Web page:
The June 2013 issue of BSD Magazine is out, and the focus is Ruby. The PDF is free if you tell them your email address.
It’s possible your Internet service provider uses a non-routeable IP range (like 10.*) and occasionally your border device picks that up via DHCP by accident instead of an Internet address. If that happens to you, and you’re using DragonFly as your border gateway, it’s possible to prevent it with PF.
Switching terminals in X with ctrl-alt-Fx requires a not-on-by-default option. This could catch anyone used to the old behavior, so I might be doing you a favor by mentioning it.
This is a text-heavy weekend, given yesterday’s post. Enjoy!
- SELinux’s toxic mistake. If people aren’t using something you built because it frustrates those same people, it’s not their fault. (via)
- Contrary to popular belief, QWERTY was not designed to slow the typist down. (via)
- VMS will finally reach end of life in 2020. VMS was a contemporary operating system to UNIX, and started on nearly the same hardware. (the PDP-11) Aw, I feel bad. Not so bad that I’d actually use it again, but still: Aww. (via luxh on EFNet #dragonflybsd)
- “At the point all my hardware undeniably works on BSD, I will probably move there.” This article is in no way scientific, but it makes me a little happy. (via a Google search)
- The Deepest Uncertainty. A surprisingly enjoyable description of set theory and other math bits. (via)
- 8 months in Microsoft, I learned these. None of these are a surprise, really, but point 5, “not giving back to the public domain is the norm” is really sad. The example given isn’t even code – it’s just describing a solution on a web page, publicly. (via)
- Trillian is publishing the specs for their IMPP communication service. A quote from the announcement: “…our commitment to run a business whose primary focus is its communication products, not advertising”
Your unrelated link of the week: ScummVM in a browser. Comes with some LucasArts game demos, too. (via many places)
If you’ve been reading the Digest for a while, you’ve seen me talk about the value of hosting or running your own services. It’s not too much of a surprise in my case; if you are working on an open-source operating system, you want to run it. It’s good to get the experience, and you can run programs the way you want, instead of picking from whatever vendors happen to sell you.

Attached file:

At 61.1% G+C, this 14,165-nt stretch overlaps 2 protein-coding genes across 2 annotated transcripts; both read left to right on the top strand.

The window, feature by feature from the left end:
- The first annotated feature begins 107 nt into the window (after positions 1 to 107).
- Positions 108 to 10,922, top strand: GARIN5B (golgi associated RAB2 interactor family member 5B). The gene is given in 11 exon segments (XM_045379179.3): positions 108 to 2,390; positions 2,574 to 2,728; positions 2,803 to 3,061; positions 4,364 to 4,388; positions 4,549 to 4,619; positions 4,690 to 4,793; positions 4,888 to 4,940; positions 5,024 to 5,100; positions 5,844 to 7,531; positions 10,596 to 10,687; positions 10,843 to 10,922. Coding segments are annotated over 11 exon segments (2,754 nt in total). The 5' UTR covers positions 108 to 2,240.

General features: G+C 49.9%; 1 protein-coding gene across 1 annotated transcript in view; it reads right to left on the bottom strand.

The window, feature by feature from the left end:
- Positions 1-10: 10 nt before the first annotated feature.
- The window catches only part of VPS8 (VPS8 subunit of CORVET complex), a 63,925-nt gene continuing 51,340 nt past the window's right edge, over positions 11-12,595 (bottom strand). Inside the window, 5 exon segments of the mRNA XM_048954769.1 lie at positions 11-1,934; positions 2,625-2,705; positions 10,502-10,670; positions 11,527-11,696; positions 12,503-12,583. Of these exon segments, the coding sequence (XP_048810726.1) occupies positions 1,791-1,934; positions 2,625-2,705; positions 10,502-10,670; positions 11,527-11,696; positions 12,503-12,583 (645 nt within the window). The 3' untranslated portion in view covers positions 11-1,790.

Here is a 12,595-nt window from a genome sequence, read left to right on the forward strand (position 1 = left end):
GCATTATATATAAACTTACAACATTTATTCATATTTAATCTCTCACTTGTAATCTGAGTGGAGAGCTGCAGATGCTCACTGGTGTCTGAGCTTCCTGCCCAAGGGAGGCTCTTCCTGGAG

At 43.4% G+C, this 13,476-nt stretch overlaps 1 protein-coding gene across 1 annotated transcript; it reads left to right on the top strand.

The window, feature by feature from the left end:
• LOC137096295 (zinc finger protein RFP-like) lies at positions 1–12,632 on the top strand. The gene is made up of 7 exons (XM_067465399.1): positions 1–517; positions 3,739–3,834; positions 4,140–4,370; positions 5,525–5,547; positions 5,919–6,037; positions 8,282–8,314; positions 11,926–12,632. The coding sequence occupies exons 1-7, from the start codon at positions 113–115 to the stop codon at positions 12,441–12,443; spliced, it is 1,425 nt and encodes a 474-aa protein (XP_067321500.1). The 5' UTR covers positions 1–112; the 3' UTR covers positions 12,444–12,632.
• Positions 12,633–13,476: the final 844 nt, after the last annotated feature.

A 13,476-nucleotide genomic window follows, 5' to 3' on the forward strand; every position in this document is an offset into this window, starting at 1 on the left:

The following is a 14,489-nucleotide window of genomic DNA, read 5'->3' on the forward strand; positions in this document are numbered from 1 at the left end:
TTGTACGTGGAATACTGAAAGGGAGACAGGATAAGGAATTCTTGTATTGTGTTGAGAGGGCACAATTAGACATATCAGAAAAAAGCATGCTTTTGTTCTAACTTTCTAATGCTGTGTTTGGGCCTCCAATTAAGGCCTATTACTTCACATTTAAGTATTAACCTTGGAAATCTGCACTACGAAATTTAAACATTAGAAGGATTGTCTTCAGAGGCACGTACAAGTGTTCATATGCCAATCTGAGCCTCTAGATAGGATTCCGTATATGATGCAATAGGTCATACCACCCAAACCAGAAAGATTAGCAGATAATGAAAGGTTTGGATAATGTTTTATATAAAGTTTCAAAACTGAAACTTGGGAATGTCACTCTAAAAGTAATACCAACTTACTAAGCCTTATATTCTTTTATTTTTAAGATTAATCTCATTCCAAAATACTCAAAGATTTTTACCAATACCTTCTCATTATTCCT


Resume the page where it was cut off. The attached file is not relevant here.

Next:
The PRISM disclosure, which I am going to assume everyone is familiar with at this point, is another facet. Every time you use another company for your email, your entertainment, your software, and so on, their information on you can be accessed. This isn’t a problem that can be fixed by going from one webmail provider to another. You can shop around, but notice that the author in that link effectively throws his or her hands in the air and says, “there’s no way out” by the end of the article. This is because corporations work as collecting agents for the government, even if they don’t plan to do so.
That sounds drastic, but there’s legal frameworks in every country for governments to require companies to give up data on any person, on request. It happens. I’ve seen it myself; I worked for Time Warner for several years, tracking down cable modem user information and handing it over as compelled by law. I know the lawyers at TW Corporate didn’t like doing it, but they didn’t have a choice. (I have some horrifying stories about what people would do to themselves and each other.)
Companies are increasingly working to create services to sell, not products to buy. A service never stops being consumed, so it forms an ongoing revenue stream. I’m not saying this is bad; I firmly believe that a financial incentive to be paid improves services. However, as only a consumer, you can end up not owning what you use. Other people have pointed this out, and I don’t want to sound like a frothing crazy person… but it is relevant, though not necessarily as catastrophic as some people pronounce.
What I’m working towards here is a reminder that you should run your own software, and running it on DragonFly is the best way. (Or some other operating system, I guess. If you have to.) Instead of trying to figure out what the least-bad commercial option can be, run it yourself. Good for privacy, good for learning. I know that’s not an option for everyone; fighting with Sendmail (for instance) is not an activity that many people pick voluntarily. But, if you’ve been thinking of setting up a replacement for Google Reader, or hosting your own mail, or own blog, etc… there’s never a better time than now.
(Follow all those links for some good information; consider it an early Lazy Reading post)
Sepherosa Ziehau has added a sort of queuing to altq, where TCP ACKs get higher priority. You may have seen this in any number of pf configurations, where returning data is given its own queue to keep high-volume transfers from slowing themselves down because the acknowledgements can’t get back to the sender. His commit has statistics on the performance improvement. He also added a ‘netrate‘ tool for calculating results from using netperf.
If you’re using DragonFly 3.5, your next update should be a full buildworld. That’s because John Marino is adding the framework for symbol versioning. This means that individual library (.so) files will internally keep track of newer and older symbols. The current behavior is to name the files differently, which can cause problems if an expected, linked file is missing – even if the needed symbols are present. The basic framework is being added now, and will be turned on all at once, to minimize the number of times that full buildworld is needed.